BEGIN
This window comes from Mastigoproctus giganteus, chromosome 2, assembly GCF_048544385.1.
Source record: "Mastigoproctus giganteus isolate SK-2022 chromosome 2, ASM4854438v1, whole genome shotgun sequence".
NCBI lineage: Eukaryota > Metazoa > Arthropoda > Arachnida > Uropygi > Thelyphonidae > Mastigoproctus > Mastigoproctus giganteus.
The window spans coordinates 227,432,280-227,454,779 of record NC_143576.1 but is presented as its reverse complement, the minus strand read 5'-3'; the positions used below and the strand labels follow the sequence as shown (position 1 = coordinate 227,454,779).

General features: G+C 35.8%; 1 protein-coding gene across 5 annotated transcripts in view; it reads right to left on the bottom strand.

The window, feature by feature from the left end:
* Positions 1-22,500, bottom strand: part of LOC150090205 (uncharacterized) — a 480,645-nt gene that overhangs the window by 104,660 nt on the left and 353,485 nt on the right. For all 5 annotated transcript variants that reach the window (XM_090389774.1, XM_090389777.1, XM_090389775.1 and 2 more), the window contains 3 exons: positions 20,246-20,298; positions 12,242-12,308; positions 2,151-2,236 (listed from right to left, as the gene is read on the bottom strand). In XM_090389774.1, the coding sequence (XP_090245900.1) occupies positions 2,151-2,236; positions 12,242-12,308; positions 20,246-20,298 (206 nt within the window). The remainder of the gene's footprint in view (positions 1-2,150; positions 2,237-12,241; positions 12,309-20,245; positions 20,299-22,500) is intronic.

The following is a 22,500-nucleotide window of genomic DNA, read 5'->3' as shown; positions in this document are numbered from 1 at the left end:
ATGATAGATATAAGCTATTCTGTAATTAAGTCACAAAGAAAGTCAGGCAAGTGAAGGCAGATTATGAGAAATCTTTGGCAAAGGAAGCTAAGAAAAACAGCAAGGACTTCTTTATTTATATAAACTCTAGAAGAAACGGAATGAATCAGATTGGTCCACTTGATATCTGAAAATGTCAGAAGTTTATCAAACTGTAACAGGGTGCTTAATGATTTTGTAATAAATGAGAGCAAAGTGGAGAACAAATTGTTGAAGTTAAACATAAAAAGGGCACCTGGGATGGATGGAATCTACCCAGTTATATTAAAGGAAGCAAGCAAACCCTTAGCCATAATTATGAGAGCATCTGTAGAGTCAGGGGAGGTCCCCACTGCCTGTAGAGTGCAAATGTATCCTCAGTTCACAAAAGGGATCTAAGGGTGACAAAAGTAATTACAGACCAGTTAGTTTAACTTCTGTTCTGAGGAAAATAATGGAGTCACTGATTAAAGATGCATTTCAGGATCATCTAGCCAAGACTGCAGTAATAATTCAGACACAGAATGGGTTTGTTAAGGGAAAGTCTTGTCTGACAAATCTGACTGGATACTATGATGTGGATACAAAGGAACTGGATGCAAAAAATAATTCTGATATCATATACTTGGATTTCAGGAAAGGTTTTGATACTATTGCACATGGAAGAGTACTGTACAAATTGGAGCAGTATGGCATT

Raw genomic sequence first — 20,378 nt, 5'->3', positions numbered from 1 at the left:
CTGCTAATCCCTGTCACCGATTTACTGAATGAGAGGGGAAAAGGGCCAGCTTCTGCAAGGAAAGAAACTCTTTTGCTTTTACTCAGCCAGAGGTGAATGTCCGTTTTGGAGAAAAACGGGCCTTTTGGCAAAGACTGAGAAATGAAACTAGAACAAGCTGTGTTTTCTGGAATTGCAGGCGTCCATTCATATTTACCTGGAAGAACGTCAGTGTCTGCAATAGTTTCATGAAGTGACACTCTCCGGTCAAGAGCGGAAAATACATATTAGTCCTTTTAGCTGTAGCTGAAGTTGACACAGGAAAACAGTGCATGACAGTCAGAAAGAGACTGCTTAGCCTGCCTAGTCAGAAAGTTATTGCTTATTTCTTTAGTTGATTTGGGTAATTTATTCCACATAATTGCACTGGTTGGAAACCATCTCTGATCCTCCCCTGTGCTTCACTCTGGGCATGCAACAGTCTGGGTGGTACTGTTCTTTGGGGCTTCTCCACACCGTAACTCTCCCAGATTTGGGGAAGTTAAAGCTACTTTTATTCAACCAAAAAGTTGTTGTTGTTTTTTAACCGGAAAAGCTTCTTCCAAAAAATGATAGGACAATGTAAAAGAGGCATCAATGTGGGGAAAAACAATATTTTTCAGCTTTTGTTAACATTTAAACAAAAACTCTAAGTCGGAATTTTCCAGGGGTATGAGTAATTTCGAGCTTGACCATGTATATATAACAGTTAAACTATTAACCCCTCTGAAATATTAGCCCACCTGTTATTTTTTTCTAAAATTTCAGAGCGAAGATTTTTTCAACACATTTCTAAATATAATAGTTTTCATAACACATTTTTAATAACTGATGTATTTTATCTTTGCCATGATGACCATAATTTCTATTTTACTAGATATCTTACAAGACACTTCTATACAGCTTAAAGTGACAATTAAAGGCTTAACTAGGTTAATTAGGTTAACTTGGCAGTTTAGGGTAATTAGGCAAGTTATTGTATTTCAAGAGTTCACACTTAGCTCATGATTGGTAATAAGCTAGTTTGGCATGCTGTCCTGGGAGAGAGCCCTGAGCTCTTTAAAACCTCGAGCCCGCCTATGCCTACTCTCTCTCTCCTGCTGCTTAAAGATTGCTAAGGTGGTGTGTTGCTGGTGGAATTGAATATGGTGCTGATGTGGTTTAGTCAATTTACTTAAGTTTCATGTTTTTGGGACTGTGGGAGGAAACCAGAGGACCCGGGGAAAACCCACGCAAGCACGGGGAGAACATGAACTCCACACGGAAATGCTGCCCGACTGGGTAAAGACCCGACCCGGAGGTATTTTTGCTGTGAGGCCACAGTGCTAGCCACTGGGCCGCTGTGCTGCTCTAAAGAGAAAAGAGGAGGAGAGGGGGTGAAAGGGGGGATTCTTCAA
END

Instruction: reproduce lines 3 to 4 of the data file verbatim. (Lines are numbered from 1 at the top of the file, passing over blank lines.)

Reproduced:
NCBI lineage: Eukaryota > Metazoa > Arthropoda > Arachnida > Uropygi > Thelyphonidae > Mastigoproctus > Mastigoproctus giganteus.
The window spans coordinates 227,432,280-227,454,779 of record NC_143576.1 but is presented as its reverse complement, the minus strand read 5'-3'; the positions used below and the strand labels follow the sequence as shown (position 1 = coordinate 227,454,779).